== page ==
Seagate Momentus 7200.4 500GB ST9500420AS
March 2009
firmware 002SDM1
7
Idle
14
1.1 W (0.9 W heads unloaded)
Seek
15
2.35 W
Seagate Momentus 5400.6 500GB ST9500325ASG
February 2009
firmware 0001SDM1
8
Idle
16
0.8 W (0.65 W heads unloaded)
Seek
18
2.2 W

While it has similar acoustics and vibration levels as the 7200.4, it’s idle
power consumption is poor by modern standards — we haven’t seen 1.3 W idle
from a laptop drive in 4~5 years. In addition, the drive needs to sit idle for
about 30 seconds before the head parks, 3~4 times longer than most notebook
drives, making its overall idle power even worse. After about 50 seconds the
mechanical portion of the drive shuts down completely, but only when used as
a secondary data drive — we did not experience this when running Windows
on it. When seeking, the advantage swings the other way with the XT being more
frugal by 0.27 W.

DRIVE COMPARISON

Like the Momentus 7200.4, the Momentus XT is one of the quietest notebook hard
drive we’ve tested, though its power consumption is disappointing.

ALL DRIVES TESTED IN ANECHOIC CHAMBER
Drive
Mfg date
firmware version
Vibration
1-10
(10 = no vibration)
Activity State

Airborne Acoustics
(dBA@1m)

Measured
Power

SOLID STATE DRIVES
Kingston SSDNow V 30GB
10
Idle
10~11
0.20 W
Seek
1.40 W
OCZ Vertex 30GB
10
Idle
10~11
0.40 W
Seek
1.26 W
Intel X25-M G1 80GB
10
Idle
10~11
0.56 W
Seek
2.15 W
Kingston SSDNow V Gen II 64GB
10
Idle
10~11
1.03 W
Seek
2.95 W
NOTEBOOK DRIVES
Hitachi Travelstar 5K320-250 250GB
May 2009
firmware FBE0C40C
8
Idle
13
1.08 W (0.85 W heads unloaded)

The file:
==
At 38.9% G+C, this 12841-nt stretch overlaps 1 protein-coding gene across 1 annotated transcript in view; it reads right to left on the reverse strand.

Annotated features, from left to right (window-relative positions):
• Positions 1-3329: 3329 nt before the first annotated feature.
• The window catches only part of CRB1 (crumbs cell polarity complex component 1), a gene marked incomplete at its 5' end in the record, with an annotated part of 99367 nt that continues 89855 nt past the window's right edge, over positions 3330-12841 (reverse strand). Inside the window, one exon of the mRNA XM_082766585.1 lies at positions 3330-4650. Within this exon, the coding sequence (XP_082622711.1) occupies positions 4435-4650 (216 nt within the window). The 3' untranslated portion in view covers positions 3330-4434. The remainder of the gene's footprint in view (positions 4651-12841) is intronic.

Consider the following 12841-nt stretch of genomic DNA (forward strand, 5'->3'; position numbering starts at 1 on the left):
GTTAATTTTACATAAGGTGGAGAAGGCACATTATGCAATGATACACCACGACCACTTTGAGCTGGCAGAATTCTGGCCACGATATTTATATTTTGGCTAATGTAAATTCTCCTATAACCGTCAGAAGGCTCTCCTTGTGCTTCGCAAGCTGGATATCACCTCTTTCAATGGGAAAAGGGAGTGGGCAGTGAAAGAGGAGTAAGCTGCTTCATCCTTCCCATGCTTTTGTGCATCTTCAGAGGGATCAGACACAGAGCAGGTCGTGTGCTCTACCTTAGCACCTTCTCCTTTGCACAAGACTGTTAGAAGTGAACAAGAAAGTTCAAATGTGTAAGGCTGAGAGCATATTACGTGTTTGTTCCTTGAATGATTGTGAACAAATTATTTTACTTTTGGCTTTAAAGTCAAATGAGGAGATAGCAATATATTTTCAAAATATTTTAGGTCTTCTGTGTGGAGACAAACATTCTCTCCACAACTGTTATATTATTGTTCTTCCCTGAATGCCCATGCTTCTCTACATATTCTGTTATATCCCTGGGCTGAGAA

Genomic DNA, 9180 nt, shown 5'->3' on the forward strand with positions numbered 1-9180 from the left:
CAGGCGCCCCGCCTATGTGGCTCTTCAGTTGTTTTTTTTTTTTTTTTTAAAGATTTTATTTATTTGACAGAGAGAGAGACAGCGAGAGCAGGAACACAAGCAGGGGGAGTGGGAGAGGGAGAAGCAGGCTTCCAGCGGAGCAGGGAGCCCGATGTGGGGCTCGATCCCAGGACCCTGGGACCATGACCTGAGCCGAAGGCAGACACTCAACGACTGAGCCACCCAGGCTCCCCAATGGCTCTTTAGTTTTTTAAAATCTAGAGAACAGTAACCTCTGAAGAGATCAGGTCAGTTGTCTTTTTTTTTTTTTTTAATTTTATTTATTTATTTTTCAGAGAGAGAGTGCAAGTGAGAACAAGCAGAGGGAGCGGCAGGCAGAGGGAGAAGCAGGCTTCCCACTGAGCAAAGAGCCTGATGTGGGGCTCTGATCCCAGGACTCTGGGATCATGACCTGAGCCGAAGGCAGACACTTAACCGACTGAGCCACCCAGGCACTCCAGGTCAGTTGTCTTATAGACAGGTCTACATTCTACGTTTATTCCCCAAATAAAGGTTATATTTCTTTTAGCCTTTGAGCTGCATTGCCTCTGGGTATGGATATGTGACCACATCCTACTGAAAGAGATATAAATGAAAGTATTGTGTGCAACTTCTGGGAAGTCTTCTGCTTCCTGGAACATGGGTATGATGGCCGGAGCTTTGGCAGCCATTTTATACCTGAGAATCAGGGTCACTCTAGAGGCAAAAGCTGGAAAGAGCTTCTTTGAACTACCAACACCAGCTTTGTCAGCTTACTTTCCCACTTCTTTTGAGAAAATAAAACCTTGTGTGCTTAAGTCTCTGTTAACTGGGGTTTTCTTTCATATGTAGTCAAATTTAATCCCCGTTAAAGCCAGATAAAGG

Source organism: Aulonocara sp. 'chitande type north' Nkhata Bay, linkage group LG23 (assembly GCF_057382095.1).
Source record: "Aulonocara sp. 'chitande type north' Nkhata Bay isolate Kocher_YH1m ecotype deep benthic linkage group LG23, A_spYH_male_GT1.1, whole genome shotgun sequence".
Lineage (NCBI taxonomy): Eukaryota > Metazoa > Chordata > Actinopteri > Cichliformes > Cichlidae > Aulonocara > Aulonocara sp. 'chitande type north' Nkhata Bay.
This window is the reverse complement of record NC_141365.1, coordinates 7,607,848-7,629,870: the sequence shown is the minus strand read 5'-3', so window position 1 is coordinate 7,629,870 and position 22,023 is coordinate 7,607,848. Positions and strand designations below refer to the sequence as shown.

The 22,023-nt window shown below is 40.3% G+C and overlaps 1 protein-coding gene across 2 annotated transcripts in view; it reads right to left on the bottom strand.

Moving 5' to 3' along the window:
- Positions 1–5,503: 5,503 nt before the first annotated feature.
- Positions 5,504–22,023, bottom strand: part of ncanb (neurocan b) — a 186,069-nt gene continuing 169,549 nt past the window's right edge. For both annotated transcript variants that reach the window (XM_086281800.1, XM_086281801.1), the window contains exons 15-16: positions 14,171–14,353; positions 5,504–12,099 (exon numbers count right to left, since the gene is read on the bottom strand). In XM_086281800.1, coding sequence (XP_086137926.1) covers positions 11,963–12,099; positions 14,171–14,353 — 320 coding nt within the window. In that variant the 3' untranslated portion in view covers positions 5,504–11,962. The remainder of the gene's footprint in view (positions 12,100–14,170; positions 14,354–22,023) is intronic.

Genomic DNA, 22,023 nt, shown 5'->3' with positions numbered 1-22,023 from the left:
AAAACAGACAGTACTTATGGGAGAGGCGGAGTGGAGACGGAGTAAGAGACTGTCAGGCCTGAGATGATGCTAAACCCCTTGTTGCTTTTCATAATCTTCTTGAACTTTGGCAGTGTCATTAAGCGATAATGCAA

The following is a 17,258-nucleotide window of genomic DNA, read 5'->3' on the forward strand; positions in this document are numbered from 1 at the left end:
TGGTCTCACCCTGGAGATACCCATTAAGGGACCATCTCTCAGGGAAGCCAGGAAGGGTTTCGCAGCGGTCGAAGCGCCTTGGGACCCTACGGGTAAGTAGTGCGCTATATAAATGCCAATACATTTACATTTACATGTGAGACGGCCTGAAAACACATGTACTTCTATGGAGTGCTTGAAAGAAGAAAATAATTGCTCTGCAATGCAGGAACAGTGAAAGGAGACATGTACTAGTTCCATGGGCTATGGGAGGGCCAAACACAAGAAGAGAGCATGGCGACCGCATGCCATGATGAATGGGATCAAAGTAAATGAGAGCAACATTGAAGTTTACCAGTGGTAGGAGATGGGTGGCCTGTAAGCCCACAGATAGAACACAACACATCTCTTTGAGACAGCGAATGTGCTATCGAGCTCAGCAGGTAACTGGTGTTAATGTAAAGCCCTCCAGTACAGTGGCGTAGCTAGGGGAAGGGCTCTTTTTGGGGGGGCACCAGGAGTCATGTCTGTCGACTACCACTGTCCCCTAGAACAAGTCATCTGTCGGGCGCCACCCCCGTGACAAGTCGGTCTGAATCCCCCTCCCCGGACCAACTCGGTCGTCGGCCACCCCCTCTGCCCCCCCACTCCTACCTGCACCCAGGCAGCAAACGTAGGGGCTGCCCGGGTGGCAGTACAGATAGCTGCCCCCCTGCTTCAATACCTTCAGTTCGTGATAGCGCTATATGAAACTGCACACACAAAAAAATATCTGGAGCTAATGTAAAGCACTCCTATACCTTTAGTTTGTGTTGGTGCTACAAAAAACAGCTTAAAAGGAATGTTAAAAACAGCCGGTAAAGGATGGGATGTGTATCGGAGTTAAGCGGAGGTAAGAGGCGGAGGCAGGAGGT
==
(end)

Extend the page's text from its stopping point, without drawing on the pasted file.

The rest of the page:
Seek
13~14
2.15 W
Seagate Momentus
XT 500GB
ST95005620AS
June 2010
firmware SD22
7
Idle
13~14
1.34 W (1.16 W heads unloaded)
Seek
14~15
2.08 W
Hitachi Travelstar 5K500.B 500GB
February 2009
firmware PB4OC60G
8
Idle
14
0.7 W (0.6 W heads unloaded)
Seek
15
2.2 W
Seagate Momentus 7200.4 500GB ST9500420AS
March 2009
firmware 0002SDM1
7
Idle
14
1.1 W (0.9 W heads unloaded)
Seek
15
2.35 W
Seagate Momentus 5400.6 500GB ST9500325ASG
February 2009
firmware 0001SDM1
8
Idle
16
0.8 W (0.65 W heads unloaded)
Seek
18
2.2 W
WD Scorpio Blue 500GB WD5000BEVT
September 2008
firmware 01.01A01
7
Idle
15
0.95 W (0.8 W heads unloaded)
Seek
16
2.5 W
WD Scorpio Blue 640GB WD6400BEVT
September 2009
firmware 01.01A01
7
Idle
15~16
0.87 W (0.74 W heads unloaded)
Seek
16
1.95 W
"GREEN" DESKTOP DRIVES
WD Caviar Green
1.5TB WD15EADS
November 2009
firmware 01.00A01
9
Idle
13
4.5 W
(2.8 W heads unloaded)
Seek (AAM)
14
5.8 W
Seek
Seagate Pipeline HD .2 500GB ST3500414CS
March 2009
firmware SC13
8
Idle
13
2.7 W
Seek
14
6.7 W
Samsung F2 EcoGreen 500GB HD502HI
February 2009
firmware 1AG01114
8
Idle
12
3.2 W
Seek (AAM)
15
5.3 W
Seek
16
6.1 W
WD Caviar Green
2TB WD20EADS

February 2009
firmware 01.00A01
7
Idle
13
6.4 W (4.0W heads unloaded)
Seek (AAM)
6.5 W
Seek
13~14
6.5 W
Seagate Pipeline HD .2 1TB ST31000424CS
April 2009
firmware SC13
7
Idle
12
4.3 W
Seek
16
7.3 W
Seagate Pipeline HD
500GB ST3500321CS

July 2008
firmware SC14
6
Idle
14
4.1 W
Seek
15
6.9 W
Seagate Barracuda LP 2TB ST32000542AS
June 2009
firmware CC32
6
Idle
14
4.7W
Seek
17
7.9W
Samsung EcoGreen F3
2TB HD203WI
May 2010
firmware 1AN10003
7
Idle
15~16
4.7 W
Seek (AAM)
17~18
6.1W
Seek
18~19
6.9 W

AUDIO RECORDINGS

These recordings were made with a high resolution, lab quality, digital recording
system inside SPCR’s own 11